Gordon Brown has made clear the government has no intention of legalising assisted suicide. The prime minister said he was "totally against laws on that [issue]" in an interview with the leader of the Catholic church in England and Wales, Cardinal Cormac Murphy-O'Connor, for the Today programme.

"It's not really for us to create any legislation that would put pressure on people to feel they had to offer themselves because they were causing trouble to a relative or anything else," he said on the Today programme.

"I think we've got to make it absolutely clear the importance of human life is recognised in this."
Good for Gordon Brown. He's not only right morally, but it is the right policy. If society doesn't value everyone's life equally, the result will be discrimination and oppression--as in the Netherlands where doctors kill hundreds of patients every year who have never asked to be legalized. Moreover, legalizing assisted suicide for the terminally ill--the first stop on that particular train--would not stop suicide tourism. Many of those who go to Switzerland to die are not terminally ill. Hence, once it became legal for one category of patients to receive assisted suicide, once society deemed suicide to be a necessity in some cases, the same whipsawing would take place to force society to expand the law to permit others to be killed.

The best way to stop suicide tourism is for family members and society to refuse to accommodate the desire by compassionately and lovingly help the patient search for another way of dealing with their pain and disapproving of actions that cooperate with the death circus. Acceding to the culture of death merely whets its appetite.

Rhode Island Developmental Disabilities Council Hears Human Exceptionalism Call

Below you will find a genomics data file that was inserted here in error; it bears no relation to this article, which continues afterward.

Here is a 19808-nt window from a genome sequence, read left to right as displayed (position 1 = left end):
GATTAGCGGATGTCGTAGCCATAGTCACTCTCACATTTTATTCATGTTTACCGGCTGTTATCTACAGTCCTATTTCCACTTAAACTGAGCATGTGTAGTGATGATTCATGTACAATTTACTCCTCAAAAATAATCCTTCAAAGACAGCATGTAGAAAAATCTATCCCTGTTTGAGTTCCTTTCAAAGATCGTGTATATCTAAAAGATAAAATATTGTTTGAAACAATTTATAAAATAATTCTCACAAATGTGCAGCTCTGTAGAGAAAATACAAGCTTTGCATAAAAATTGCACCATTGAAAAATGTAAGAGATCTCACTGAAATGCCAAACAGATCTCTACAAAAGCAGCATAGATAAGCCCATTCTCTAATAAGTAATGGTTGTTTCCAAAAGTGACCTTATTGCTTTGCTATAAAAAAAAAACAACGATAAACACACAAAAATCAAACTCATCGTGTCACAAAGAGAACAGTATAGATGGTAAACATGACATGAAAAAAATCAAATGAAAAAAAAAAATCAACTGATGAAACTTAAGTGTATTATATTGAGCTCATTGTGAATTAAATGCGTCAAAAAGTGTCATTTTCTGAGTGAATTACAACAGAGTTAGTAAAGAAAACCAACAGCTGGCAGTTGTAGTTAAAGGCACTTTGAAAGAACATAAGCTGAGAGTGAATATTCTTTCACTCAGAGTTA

The Rhode Island Developmental Disabilities Council has picked up on my call to defend human exceptionalism. Here's the link. I am most pleased.

Coup de Culture: Promoting Incest Between First Cousins


I have opined that there are three cultural paradigms that threaten to supplant traditional Judeo-Christian/humanistic values as the foundational value system of society; utilitarianism (which we have addressed often here at SHS), hedonism (which we have rarely addressed here), and radical environmentalism (which we are beginning to get into more often). Put this story in the hedonism file. Scientists are saying that the legal prohibition against marriage between first cousins should be lifted. From the story:
Babies born as a result of marriage between first cousins have the same risk of having genetic defects as babies born from women over 40 years old.

Two scientists, who call for the lifting of the taboo on first-cousin families, say that cousins who want to get married should not feel ashamed about it. Women in their forties, who decide to get pregnant, are not made to feel guilty about their decision and the same should be applied to first-cousin families, consider Professor Diane Paul of the University of Massachusetts in Boston and Professor Hamish Spencer of the University of Otago in Dunedin, New Zealand.
Well, then why not let siblings marry if they agree to be sterilized?

I don't see the issue of genetic difficulties in offspring as the primary problem here. Introducing sexuality within families would be disastrous, it seems to me. But in the modern age, hedonism--by which I mean indulging in every sensual or emotional desire of the moment, whether sex between cousins or stampeding and killing an employee of Walmart to make sure you get that sale item, etc.--is becoming all the rage. We are told there should be few limits and no moralizing. This advocacy "study" is just one more example of the struggle we are in.

Wellsphere Adds SHS as a “Top Health Blogger”


I was contacted recently by Wellsphere and asked permission to have SHS linked to its site as "a top health blogger." I was very pleased to agree. Wellsphere seems to be a cross between My Space and Beliefnet: There are many blogs on bioethics, medicine, and other matters that might be of interest to SHSers, as well as the ability to comment, ask questions, etc.. Registration is necessary, but if you have a hankering, you might want to check it out.

“Suicide Counsellors” Show Futility of Legalization